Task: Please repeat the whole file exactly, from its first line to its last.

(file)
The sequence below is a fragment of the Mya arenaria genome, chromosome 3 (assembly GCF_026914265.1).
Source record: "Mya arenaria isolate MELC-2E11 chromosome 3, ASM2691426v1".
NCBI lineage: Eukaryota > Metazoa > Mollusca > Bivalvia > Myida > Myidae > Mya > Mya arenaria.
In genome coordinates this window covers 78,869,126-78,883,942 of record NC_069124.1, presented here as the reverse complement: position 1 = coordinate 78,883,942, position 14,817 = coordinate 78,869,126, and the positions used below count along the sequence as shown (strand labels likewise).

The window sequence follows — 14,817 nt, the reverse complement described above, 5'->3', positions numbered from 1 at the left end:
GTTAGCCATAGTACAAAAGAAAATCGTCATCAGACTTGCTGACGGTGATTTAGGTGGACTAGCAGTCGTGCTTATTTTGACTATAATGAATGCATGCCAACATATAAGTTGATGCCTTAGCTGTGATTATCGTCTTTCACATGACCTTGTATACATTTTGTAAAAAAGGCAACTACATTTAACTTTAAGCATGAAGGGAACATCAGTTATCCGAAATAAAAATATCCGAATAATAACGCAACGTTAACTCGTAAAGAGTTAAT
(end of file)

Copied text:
The sequence below is a fragment of the Mya arenaria genome, chromosome 3 (assembly GCF_026914265.1).
Source record: "Mya arenaria isolate MELC-2E11 chromosome 3, ASM2691426v1".
NCBI lineage: Eukaryota > Metazoa > Mollusca > Bivalvia > Myida > Myidae > Mya > Mya arenaria.
In genome coordinates this window covers 78,869,126-78,883,942 of record NC_069124.1, presented here as the reverse complement: position 1 = coordinate 78,883,942, position 14,817 = coordinate 78,869,126, and the positions used below count along the sequence as shown (strand labels likewise).

The window sequence follows — 14,817 nt, the reverse complement described above, 5'->3', positions numbered from 1 at the left end:
GTTAGCCATAGTACAAAAGAAAATCGTCATCAGACTTGCTGACGGTGATTTAGGTGGACTAGCAGTCGTGCTTATTTTGACTATAATGAATGCATGCCAACATATAAGTTGATGCCTTAGCTGTGATTATCGTCTTTCACATGACCTTGTATACATTTTGTAAAAAAGGCAACTACATTTAACTTTAAGCATGAAGGGAACATCAGTTATCCGAAATAAAAATATCCGAATAATAACGCAACGTTAACTCGTAAAGAGTTAAT